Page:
After night weaning, our nursing relationship continued in a really enjoyable manner. Liora is my wild child, so it was so convenient to have that one thing that would always calm her down. That one thing that turned my rough and tumble girl into a sweet little bundle in my lap. Nursing! It was also a relief whenever she got sick because I knew I could offer her something easy to digest and filled with wholesome nutrients and antibodies! When she went through picky stages, I knew she was getting my milk and therefore didn’t worry about it like I did with her older sister.

I nursed Liora and Zipporah together until just a few months ago, when my milk dried up from my 4th pregnancy. Liora was 3 years and 3 months old, so we had more than a year of a reestablished breastfeeding relationship. I was sad to end it, but I knew that I have limits during pregnancy when it comes to nursing after my milk is gone. She didn’t protest this time. She didn’t cry this time. She had cut down a lot on nursing by herself, and this time I felt she was okay with it. It didn’t feel rushed or forced, nor did I feel guilty or like I was stealing something from her that she deserved.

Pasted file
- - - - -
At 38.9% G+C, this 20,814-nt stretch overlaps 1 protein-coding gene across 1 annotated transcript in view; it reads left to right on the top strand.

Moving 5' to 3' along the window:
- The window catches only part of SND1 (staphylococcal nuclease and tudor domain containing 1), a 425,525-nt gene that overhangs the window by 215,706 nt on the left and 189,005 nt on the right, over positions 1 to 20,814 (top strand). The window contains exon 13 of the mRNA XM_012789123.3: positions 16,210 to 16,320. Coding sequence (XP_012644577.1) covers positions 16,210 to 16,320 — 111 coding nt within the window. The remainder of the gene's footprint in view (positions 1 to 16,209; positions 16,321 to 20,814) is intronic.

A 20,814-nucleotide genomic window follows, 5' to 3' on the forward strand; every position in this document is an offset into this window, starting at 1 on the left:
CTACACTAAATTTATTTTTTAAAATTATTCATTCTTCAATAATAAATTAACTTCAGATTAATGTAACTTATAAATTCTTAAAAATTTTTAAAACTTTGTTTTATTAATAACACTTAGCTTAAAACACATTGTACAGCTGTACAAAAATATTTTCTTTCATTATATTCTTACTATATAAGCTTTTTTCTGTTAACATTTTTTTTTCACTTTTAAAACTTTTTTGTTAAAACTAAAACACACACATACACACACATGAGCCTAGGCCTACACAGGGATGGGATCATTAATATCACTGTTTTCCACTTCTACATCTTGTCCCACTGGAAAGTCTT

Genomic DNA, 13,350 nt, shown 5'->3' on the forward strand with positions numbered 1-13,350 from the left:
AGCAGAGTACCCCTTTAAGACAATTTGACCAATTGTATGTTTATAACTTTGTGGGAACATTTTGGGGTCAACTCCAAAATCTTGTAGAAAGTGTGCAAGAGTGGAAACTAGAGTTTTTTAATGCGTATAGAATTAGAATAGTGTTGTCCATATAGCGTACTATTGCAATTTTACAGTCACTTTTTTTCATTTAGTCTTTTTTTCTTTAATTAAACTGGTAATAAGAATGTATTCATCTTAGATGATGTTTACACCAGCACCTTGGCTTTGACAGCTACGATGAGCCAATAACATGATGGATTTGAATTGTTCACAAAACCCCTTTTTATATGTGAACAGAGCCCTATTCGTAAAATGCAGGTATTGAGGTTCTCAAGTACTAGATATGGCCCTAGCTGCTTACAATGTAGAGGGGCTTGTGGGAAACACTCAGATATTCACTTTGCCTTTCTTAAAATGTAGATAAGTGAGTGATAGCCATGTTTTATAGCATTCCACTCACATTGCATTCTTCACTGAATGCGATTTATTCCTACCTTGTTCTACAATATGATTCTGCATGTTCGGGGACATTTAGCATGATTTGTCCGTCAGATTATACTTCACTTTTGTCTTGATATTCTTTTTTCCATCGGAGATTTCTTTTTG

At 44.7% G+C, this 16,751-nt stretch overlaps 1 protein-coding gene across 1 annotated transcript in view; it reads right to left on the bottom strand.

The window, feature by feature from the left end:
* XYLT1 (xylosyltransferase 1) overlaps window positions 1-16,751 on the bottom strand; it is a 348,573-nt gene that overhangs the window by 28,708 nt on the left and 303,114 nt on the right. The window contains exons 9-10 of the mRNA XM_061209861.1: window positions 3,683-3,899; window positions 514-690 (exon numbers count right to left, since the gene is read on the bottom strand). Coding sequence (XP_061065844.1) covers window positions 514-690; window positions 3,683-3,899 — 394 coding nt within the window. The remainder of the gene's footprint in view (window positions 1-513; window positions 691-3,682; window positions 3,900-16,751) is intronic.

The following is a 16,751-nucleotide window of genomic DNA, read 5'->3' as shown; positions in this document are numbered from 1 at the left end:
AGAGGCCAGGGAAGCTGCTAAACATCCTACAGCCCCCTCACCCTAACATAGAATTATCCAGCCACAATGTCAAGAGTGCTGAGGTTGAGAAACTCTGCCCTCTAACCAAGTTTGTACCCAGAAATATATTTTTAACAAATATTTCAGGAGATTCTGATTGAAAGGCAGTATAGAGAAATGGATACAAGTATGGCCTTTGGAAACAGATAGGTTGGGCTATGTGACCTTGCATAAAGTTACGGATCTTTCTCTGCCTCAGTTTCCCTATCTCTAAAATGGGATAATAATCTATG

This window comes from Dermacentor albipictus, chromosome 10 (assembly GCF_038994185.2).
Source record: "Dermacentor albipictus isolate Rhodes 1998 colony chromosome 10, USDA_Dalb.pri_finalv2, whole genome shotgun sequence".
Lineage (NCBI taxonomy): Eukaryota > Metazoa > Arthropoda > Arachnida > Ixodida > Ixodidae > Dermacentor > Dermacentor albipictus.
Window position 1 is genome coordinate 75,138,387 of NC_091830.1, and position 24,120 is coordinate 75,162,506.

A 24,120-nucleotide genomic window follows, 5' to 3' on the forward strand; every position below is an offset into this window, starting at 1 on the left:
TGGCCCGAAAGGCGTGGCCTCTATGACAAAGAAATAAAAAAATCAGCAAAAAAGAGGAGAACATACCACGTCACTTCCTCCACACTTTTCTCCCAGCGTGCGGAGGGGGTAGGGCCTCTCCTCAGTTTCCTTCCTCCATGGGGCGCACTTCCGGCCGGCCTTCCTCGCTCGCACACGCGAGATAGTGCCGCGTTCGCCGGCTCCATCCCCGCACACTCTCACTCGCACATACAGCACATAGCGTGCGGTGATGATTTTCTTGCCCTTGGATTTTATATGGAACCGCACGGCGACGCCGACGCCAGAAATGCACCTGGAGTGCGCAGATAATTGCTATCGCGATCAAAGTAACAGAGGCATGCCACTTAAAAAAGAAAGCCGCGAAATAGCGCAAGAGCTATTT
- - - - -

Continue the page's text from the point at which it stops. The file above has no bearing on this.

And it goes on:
Liora still asks me every once in a while about nursing. I am currently 6 months pregnant, and I told her that if she wanted to try again after the baby is born, I would be willing to let her try. She will turn 4 right after the baby is born, and I don’t know if she will really want to nurse or if she will be able to latch correctly anymore. That said, I do feel open to allowing her the chance to nurse if she really wants it. I doubt I would be willing to nurse three little ones too often, so I would limit it to about once per day if she really wanted to. Again, those are just my personal limits and feelings. But would I feel comfortable nursing a 4-year-old? Yes, absolutely I would.

I believe that breastfeeding is a gift, in fact the Bible repeatedly refers to lactating breasts as a blessing. Women did not wean their little ones as babies, they weaned closer to age 3 or 4 on average. It is most likely that Messiah Yahushua (Jesus Christ) himself nursed until that age. We are often uncomfortable with this in our society, which I find unfortunate for the health and well-being of moms and children.